1. The Fed's Fat Finger
There's no disputing that Ben Bernanke has the global economy in the palm of his hand. His massive bond-buying program has forced stock and bond bears alike to lay down their arms in deference to his power.
We just hope the
doesn't suffer another fat finger episode like it did this past week. Though its premature data dump may not have sparked a flash crash, it is a good reminder of the Fed's fallibility.
Somebody at the Fed fouled up and mistakenly sent the minutes from its March meeting ahead of schedule to a select group of congressional staffers and lobbyists on Tuesday afternoon. Once it recognized the problem, the Fed was forced to release the information to the greater public on Wednesday morning at 9 a.m. instead of its usual 2 p.m.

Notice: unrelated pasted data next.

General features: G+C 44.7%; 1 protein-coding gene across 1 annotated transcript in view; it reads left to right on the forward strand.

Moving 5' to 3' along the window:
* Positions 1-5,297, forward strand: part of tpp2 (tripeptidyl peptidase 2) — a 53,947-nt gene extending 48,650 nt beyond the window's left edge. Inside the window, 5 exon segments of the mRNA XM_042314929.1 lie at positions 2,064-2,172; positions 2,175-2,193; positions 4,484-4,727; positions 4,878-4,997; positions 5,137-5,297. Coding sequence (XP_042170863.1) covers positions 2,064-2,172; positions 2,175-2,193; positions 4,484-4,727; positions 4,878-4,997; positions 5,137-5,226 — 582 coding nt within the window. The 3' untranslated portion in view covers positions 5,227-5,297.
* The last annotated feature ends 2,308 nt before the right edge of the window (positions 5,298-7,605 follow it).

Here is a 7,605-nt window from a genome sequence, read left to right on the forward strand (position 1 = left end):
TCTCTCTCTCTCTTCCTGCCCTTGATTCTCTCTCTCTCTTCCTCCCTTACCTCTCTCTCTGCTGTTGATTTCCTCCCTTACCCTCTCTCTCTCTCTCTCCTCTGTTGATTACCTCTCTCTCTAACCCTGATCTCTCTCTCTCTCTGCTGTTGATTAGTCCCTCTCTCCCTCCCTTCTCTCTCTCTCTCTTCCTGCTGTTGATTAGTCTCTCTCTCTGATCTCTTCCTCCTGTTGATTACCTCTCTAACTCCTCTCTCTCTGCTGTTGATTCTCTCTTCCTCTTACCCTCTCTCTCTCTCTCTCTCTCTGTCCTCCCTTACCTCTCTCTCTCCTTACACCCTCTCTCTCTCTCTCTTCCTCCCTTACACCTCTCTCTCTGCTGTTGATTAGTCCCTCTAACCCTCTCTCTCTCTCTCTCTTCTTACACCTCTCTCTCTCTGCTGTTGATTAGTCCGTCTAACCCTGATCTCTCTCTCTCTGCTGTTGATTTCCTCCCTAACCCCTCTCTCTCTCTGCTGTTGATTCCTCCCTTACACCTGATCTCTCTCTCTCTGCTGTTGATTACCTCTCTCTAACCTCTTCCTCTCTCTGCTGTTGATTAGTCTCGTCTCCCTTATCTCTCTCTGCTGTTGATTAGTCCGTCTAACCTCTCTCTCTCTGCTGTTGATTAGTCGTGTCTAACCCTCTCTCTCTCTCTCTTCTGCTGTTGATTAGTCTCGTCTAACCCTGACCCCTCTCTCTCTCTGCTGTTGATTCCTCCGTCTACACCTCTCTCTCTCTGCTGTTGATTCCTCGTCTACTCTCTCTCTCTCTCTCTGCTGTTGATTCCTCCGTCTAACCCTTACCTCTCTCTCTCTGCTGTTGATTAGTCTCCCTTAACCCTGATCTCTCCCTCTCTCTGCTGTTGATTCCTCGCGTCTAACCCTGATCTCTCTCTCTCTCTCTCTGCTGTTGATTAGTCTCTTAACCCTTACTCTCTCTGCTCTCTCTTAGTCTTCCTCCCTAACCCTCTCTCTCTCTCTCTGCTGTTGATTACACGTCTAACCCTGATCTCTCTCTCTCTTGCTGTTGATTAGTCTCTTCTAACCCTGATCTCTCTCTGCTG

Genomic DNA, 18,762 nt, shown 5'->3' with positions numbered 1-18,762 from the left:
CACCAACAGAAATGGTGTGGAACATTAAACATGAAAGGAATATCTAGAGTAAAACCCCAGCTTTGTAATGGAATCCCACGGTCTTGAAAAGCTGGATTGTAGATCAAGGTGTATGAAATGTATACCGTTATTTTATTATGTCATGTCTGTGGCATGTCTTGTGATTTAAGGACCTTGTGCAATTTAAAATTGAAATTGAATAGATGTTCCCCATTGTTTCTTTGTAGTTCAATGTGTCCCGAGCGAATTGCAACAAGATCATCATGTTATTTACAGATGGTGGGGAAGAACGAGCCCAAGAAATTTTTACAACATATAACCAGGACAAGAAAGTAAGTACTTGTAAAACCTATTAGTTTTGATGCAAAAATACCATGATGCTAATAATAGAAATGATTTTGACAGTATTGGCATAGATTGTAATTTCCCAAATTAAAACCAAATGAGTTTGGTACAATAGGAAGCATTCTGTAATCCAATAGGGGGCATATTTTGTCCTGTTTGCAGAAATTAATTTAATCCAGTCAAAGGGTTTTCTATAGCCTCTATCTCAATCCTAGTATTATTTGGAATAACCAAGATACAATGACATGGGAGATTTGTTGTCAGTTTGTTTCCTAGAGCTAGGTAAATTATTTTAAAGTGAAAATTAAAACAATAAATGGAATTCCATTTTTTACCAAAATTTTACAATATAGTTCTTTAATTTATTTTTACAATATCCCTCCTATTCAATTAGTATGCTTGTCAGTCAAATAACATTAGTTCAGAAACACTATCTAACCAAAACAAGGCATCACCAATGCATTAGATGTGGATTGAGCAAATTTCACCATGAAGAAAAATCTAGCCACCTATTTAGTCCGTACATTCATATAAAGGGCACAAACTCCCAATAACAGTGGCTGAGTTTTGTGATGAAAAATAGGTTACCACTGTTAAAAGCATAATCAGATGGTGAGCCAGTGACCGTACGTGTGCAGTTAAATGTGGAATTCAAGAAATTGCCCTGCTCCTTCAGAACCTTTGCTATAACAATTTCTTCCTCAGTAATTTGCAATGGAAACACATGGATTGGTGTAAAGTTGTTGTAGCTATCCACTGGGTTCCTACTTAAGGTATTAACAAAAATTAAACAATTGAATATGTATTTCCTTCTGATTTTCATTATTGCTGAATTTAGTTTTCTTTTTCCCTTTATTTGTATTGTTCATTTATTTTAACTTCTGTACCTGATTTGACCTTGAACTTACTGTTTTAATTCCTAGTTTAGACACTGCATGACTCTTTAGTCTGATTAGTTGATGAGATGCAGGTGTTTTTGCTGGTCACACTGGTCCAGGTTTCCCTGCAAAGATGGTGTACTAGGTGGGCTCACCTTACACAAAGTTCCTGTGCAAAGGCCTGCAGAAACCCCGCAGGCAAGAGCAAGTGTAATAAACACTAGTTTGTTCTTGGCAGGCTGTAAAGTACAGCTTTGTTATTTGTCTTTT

"The reason is they were inadvertently sent early to a list of individuals who normally receive the minutes by email shortly after their usual release time," said a Fed spokesperson about the mishap. "The individuals on the distribution list -- primarily congressional employees and employees of trade organizations -- received the minutes shortly after 2 p.m. Tuesday."
Hey, that's no big deal. Congressional staffers and lobbyists are great at keeping secrets! There's no need to worry at all if they mistakenly get inside information in the future. It's not like these Washington folks know anybody on Wall Street or anything like that.
Sure. And if you believe that then we have a mortgage bond to sell you.
Wait. Ben Bernanke would probably buy that bond, toxic or not.
So we'll sell you a bridge instead.
-- Written by Gregg Greenberg in New York City.